Rescue dogs

Photographer Captures Powerful Bond Between LGBTQ Community and Their Rescue Dogs

The bond between a pet and its owner is special – and a local photographer explores how powerful the bond can be between the LGBTQ community and their rescue dogs.

Saturday marked the first day of Transgender Awareness Week, and the don’t you want me The project kicks off, examining the powerful bond between trans and queer people and their rescue dogs, through compelling photos.

The photo project aims to share some of the unique journeys humans share with their fur babies and the impact this has had on their lives as they transition and grow together.

“The rescue dog has been through this difficult situation and once he is safe, he transforms,” said Jack Jackson, co-founder of the project.

“All those anxieties and fears, those assaults are gone, and it’s the same for some people in the project.”

Marcy, a Chihuahua, entered Lucas Silveira’s life a year after his divorce. The trans singer-songwriter said she gave him a reason to get up in the morning and take care of him so he could protect her. (Submitted by Jack Jackson)

Jackson moved to Canada 10 years ago from a small island in the Channel. Leaving his career in finance, Jackson, who experienced transphobia as a trans man, was unemployed before finding photography and beginning to photograph dogs, as well as the queer and trans community.

“I was not well, it was a very difficult time and I found myself completely alone,” he said. Then he saved his dog Jet.

“What kept me going and moving was Jet,” Jackson said.

He then began capturing other rescue dogs and their owners.

Stella, who identifies as a pansexual woman, said Jada was a big factor in helping her get clean and sober. “She changed my life and I can’t thank her enough,” she says. (Submitted by Jack Jackson)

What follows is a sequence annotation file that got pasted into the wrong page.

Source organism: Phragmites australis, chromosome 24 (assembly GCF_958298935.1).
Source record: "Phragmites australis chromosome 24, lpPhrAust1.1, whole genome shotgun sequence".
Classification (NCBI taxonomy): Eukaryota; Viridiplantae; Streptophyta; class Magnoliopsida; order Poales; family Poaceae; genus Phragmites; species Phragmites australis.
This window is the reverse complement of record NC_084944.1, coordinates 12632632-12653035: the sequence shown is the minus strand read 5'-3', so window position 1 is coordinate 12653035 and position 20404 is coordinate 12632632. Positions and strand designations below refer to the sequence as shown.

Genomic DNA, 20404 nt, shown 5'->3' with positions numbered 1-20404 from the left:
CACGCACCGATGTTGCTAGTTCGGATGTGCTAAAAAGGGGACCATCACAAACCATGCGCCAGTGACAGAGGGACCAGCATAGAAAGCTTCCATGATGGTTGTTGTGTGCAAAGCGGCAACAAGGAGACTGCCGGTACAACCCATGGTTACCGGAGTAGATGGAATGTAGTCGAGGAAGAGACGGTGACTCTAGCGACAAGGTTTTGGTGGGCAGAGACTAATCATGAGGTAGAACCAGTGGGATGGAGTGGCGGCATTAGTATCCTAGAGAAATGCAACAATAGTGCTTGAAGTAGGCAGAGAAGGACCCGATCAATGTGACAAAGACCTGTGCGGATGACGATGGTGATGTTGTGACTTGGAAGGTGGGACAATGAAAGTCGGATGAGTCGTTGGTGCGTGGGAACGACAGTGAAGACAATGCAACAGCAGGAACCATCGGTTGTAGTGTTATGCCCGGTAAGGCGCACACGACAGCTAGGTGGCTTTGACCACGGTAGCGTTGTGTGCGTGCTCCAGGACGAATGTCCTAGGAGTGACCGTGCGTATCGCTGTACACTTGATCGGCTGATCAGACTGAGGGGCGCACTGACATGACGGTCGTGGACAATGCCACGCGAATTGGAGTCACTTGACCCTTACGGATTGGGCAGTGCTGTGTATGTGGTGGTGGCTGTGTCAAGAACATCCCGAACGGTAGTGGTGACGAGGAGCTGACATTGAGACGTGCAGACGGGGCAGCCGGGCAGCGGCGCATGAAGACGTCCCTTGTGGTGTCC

“The project isn’t just about mental health or vulnerability…it’s also about stories of transformation,” Jackson said. “It’s about giving inspiration and giving hope to young people.”

One of the pet owner relationships captured in the project is Lucas Silveira and his pet Chihuahua, Marcy. Marcy came into her life five years ago, about a year after her divorce.

Silveira, a Canadian singer-songwriter with The Cliks, is also the first trans man to sign a major record deal. It’s clear: Marcy saved him.

At the time, an old friend of Silveira’s who could no longer keep her dog called him to tell him that she had to give him Marcy.

“I love Chihuahuas,” Silveira said. “I was going through a really, really tough time…through a lot of depression, not only because of my divorce, but also the transition can be really difficult at times. It’s been an amazing journey since then, to be reborn and re-learn who I am. .”

From left to right: Amie, Diana, Nassau, Kyle, Nacho. “As two queer women of color, we experience so much invalidation from society – whether it’s for our gender, our sexual orientation, our race…or a combination of the three…Nassau is the only thing in our life that bears absolutely zero judgment.’ (Submitted by Jack Jackson)

Silveira struggles with agoraphobia, a type of anxiety disorder in which you fear places or situations that could cause you to panic or make you feel trapped or helpless – something that has intensified for him during the pandemic. Without Marcy, who earned emotional support dog certification two months ago, he said he would have no reason to continue.

“She has been incredibly supportive and life saving to be honest,” Silveira said. “If it wasn’t for her, I would have no reason to get up in the morning, I would have no reason to make sure I took care of myself so I could protect her.”

the don’t you want me project can be found online. A traveling exhibit will also be on display at Pet Valu stores across Canada.

“Shortly after I had Kulu I had superior surgery and she was spayed – we were both healing together…we both understand trauma and we both thrive when we have safety and confidence. She was adjusting to life in the city after the operation and I was growing into my new body. We did it together, side by side,” says Nanook, left. (Submitted by Jack Jackson)